If its been replaced, better still, its not been used much. Plus I've just bagged a spare for £10, which I'll do the same as I've just done, and keep it in the tail fairing: they seem to last forever if they know there's a spare, so if it does fail I can just swap it.
Replacing the relays may solve one potential problem then, but not a total fix. :great:

Offline Boomer

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Re: Fuse box Junction box repair
« Reply #38 on: January 13, 2020, 10:23:28 am »
Thanks Boomer, knew i had seen one somewhere before.

Hey you a submariner as well as a Cogger?
Nope, at 6'4" I struggle to get around in a sub.
The name comes from a quote "Boom Shanka" from "The Young Ones" TV comedy that I used to use on my email signature on the old the COG listserver.
Some people thought it was my name, and it stuck.  :-[
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Offline Boomer

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Re: Fuse box Junction box repair
« Reply #39 on: January 13, 2020, 10:30:39 am »
I have the ZZR1200 shock in my 89 and it works so much better than the marshmallow OEM shock.
I mounted my remote adjuster under the right side cover behind the battery box.
Also have Sonic 1.2Kg springs and emulators and it does transform the front end.
Finally, I have CBR954RR front calipers with the OEM 86-93 front disks, so she stops good, actually too good as I can lock the front wheel.
Shout if you need any advice on getting bits specific to the UK.
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Offline jacksdad

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Re: Fuse box Junction box repair
« Reply #40 on: January 14, 2020, 03:01:07 pm »
My used fusebox arrived today, its supposed to be 93 onwards but the same seller only has an early bike in his listings, so I say its from that.
My bike is a 1994 A9, and I've spotted this: Mine is top cover... :o

Offline connieklr

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Re: Fuse box Junction box repair
« Reply #41 on: January 14, 2020, 05:35:33 pm »
My used fusebox arrived today, its supposed to be 93 onwards but the same seller only has an early bike in his listings, so I say its from that.
My bike is a 1994 A9, and I've spotted this: Mine is top cover... :o

Along the way ('94) they revised the bike's wiring harness necessitating a fuse change. That is the only difference as the boxes are basically identical.

Old wiring:


New wiring (changes in red):


Additional comment: In earlier Connies before the ’94 harness change, if the J-Box’s typical failure occurred (when the MAIN relay’s solder joints failed), the headlight and a bunch of other lights would go dark. In a ’94 and later with the harness change J-Box failure, the lights would also go dark, but the bike would also die on you.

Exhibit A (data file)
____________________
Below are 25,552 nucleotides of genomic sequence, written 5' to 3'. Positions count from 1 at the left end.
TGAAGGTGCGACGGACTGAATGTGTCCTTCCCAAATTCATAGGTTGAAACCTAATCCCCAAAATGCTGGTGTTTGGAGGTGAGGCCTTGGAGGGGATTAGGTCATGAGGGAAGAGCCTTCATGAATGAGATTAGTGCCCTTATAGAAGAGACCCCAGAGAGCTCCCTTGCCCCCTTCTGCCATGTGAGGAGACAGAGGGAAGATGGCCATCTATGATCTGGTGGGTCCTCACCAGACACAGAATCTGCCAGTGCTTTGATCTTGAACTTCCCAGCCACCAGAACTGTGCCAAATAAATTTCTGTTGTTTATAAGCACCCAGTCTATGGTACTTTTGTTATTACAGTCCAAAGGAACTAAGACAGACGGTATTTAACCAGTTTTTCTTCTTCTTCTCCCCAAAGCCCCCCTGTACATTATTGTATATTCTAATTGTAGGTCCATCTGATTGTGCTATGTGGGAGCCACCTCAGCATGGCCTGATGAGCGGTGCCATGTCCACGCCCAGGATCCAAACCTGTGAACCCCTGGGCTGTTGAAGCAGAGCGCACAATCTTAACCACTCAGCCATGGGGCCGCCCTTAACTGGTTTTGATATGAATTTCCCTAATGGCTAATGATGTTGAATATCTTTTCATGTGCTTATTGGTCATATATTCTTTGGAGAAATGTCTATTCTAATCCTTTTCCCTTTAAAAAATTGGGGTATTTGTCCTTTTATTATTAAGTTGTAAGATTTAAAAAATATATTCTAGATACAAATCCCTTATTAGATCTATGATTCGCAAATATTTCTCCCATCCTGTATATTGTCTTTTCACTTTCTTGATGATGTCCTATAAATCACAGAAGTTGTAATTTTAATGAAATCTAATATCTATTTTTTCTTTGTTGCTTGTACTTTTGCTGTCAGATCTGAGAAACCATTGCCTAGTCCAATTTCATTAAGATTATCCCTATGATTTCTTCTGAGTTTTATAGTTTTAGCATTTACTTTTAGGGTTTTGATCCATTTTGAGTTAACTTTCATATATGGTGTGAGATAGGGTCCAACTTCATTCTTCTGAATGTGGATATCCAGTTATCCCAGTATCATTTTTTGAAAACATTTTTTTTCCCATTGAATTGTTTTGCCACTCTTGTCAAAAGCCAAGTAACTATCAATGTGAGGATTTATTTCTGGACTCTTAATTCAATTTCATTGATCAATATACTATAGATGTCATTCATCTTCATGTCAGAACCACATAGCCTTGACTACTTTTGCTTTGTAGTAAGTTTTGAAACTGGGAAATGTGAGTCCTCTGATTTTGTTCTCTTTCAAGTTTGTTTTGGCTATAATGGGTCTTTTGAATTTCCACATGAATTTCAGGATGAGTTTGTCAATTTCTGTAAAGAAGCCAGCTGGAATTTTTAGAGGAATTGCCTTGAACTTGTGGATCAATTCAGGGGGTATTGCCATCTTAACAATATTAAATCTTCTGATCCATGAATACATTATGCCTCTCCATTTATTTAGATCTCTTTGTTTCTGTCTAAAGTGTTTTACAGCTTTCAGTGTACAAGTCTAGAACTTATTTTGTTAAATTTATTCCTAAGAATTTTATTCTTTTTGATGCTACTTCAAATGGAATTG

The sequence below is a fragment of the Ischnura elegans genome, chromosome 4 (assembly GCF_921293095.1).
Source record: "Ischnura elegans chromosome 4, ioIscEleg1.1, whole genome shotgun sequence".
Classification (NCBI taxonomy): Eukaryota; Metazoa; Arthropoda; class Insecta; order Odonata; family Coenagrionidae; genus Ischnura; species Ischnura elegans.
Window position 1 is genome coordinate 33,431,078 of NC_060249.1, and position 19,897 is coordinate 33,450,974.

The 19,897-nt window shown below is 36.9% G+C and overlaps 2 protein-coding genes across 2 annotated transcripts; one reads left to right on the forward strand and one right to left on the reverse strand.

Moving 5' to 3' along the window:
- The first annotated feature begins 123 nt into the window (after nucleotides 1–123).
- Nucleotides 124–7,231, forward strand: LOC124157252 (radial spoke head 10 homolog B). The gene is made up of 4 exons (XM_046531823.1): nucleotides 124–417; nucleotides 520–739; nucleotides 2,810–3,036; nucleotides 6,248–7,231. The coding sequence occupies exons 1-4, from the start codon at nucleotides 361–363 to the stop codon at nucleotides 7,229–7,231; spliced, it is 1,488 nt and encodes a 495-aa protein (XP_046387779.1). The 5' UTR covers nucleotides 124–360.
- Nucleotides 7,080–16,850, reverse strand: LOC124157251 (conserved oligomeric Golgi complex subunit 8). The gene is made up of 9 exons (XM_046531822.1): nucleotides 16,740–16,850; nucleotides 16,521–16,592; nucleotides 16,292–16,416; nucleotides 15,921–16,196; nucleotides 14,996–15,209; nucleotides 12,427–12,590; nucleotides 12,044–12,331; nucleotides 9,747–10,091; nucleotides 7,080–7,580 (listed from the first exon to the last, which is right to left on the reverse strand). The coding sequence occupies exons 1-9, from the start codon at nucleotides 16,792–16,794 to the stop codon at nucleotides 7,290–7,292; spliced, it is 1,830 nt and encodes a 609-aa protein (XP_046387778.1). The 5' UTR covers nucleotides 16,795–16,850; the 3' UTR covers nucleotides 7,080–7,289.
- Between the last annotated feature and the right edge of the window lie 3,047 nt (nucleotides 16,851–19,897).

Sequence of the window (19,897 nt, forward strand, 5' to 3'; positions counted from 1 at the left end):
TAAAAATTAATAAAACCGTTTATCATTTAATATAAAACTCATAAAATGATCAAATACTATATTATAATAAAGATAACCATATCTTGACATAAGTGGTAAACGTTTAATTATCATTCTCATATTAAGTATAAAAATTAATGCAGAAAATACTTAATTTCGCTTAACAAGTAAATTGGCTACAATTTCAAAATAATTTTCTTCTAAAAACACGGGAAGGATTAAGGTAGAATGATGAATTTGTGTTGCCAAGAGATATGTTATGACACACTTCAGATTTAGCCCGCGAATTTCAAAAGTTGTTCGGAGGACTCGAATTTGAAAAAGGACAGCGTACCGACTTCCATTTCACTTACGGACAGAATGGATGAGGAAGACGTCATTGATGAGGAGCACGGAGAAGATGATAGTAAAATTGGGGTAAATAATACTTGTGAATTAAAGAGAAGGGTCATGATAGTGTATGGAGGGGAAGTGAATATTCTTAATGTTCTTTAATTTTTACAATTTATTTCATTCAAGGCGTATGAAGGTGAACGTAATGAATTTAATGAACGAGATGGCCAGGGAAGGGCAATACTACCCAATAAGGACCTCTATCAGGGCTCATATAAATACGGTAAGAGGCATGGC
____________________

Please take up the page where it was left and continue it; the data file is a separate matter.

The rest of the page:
A ridiculous, unsafe change, IMHO. Imagine if you will, zipping along in the freeway hammer lane at quitting time, after dark, with a gazillion other commuters on your rear bumper, and your bike suddenly dies. Chances are you’re toast. A headlamp going out after dark is bad enough, but throw a dead engine in the mix and it can’t be good.
« Last Edit: January 14, 2020, 09:50:12 pm by connieklr »
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Offline Freddy

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Re: Fuse box Junction box repair
« Reply #42 on: January 14, 2020, 11:11:17 pm »
Thanks for those diagrams Guy.   :great:
The best substitute for brains is ..............what?

Offline MAN OF BLUES

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Re: Fuse box Junction box repair
« Reply #43 on: January 15, 2020, 12:05:31 am »
per Guy's comments also, even if the relay didn't fail, but the headlight did, the pre '94 would still afford you forward progress lighting,allowing an automatic switch over to the high beam at lower voltage for quite a long while I might add, having an '86 and an '88, with the reserve lighting circuits intact..

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Offline jacksdad

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Re: Fuse box Junction box repair
« Reply #44 on: January 15, 2020, 01:37:10 pm »
Thanks for the info: does this only apply to USA bikes? The UK bike doesn't have the lighting 'extra' relay, I would say they are the same.
From what you say, I should fit the early J-box and keep the later as the spare!  ;D

Offline MAN OF BLUES

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Re: Fuse box Junction box repair
« Reply #45 on: January 15, 2020, 06:51:25 pm »
Thanks for the info: does this only apply to USA bikes? The UK bike doesn't have the lighting 'extra' relay, I would say they are the same.
From what you say, I should fit the early J-box and keep the later as the spare!  ;D